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Expropriation—Servitude of non-access—Claim for indemnity rejected by the Public Service Board—Roads Act, R.S.Q. 1941, c. 141, ss. 23, 25 [now R.S.Q. 1964, c. 133]—Civil Code, art. 407.

In 1957, the Minister of Roads expropriated a servitude of non-access to be applied to the plaintiffs’ property. While the matter of the indemnity was before the Public Service Board, the Minister expropriated a portion of the land subject to the servitude of non-access which, with certain modifications, thereafter applied to the remainder of the property. Compensation was paid for the expropriation of that portion of the land. The Board rejected the plaintiffs’ claim for indemnity for the expropriation of the servitude. The order of the Board was duly homologated by the Superior Court. The Board held that it was bound to apply s. 25 of the Roads Act, R.S.Q. 1941, c. 141, and that it was justified in holding that the plaintiffs were not entitled to any indemnity. That decision was affirmed by the Court of Appeal. The plaintiffs appealed to this Court.

[Page 422]

Held: The appeal should be dismissed.

The Court of Appeal has rightly concluded that there had been, on the part of the Board, no error which could justify an intervention by that Court either in its appreciation of the facts put in evidence before it, in its findings on those facts, or in its interpretation and application of s. 25 of the Roads Act.

APPEAL from a judgment of the Court of Queen’s Bench, Appeal Side, province of Quebec[1], affirming a judgment of the Superior Court homologating an order of the Public Service Board in an expropriation matter. Appeal dismissed.

Jules Deschênes, Q.C., and Stanislas Germain, Q.C., for the plaintiffs, appellants.

Bernardin Blanchet, Q.C., and Guy Dorion, Q.C., for the defendants, respondents.

The judgment of the Court was delivered by

ABBOTT J.—This appeal is from a unanimous judgment of the Court of Queen’s Bench[2] affirming an order of the Public Service Board of Quebec—which, for convenience, I shall refer to as “the Board”—by which the appellants were denied any indemnity by reason of the expropriation by the Minister of Roads of a servitude of non-access.

The relevant facts are fully discussed in the order of the Board and in the judgment in the Court below. For the purpose of these reasons, I shall summarize them briefly.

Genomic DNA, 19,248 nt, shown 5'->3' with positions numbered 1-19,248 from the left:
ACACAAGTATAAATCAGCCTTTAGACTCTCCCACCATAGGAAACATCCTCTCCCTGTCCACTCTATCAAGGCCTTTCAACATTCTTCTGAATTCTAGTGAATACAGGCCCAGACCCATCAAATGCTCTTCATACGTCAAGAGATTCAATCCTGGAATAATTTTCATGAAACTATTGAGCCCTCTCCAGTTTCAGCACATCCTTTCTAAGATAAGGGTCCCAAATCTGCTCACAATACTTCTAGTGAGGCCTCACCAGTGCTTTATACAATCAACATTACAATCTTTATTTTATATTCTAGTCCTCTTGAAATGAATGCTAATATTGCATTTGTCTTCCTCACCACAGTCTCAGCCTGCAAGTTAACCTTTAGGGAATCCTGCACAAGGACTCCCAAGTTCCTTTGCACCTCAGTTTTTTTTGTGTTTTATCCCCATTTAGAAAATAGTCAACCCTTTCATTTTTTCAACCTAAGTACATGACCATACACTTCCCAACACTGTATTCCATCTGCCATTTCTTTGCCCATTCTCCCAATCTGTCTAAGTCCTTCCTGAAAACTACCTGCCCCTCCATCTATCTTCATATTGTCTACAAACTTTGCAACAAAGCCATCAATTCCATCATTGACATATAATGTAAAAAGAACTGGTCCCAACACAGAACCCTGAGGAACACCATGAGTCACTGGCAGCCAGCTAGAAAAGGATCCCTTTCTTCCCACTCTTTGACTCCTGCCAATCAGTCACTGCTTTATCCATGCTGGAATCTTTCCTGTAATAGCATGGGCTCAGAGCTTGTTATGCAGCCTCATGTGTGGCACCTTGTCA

The immoveable property, with respect to which the servitude was established, fronts on Boulevard Henri IV in “la cité de Ste-Foy”, a suburb of Quebec. The property was purchased by the appellant Deslauriers on October 24, 1955, for a price of $250,000. In December 1957, Deslauriers sold the said property to the appellant Melcar Inc.—a company in which he was interested—for the same price, $250,000, with effect retroactive to October 24, 1955.

On May 25, 1957, the Minister of Roads had given notice of expropriation of the servitude of

[Page 423]

non-access and, in June 1958, the appellants applied to the Superior Court to have the matter referred to the Board “pour qu’elle agisse comme arbitre en vue de la fixation de l’indemnité due à la requérante Melcar Inc.” That application was granted.

In August 1958, the appellants filed with the Board a claim for $135,020, as damages resulting from the creation of the servitude. Subsequently, in 1961, that claim was increased to $675,035. In the meantime, the Minister had expropriated a portion of the land subject to the servitude of non-access which, with certain modifications, thereafter applied to the remainder of the property.

By order of the Board, dated August 29, 1962, appellants’ claim for indemnity was rejected. Following certain litigation, which is no longer relevant to the issue on this appeal, the order of the Board was duly homologated and, in effect, that order is the subject of the appeal to the Court of Queen’s Bench and to this Court.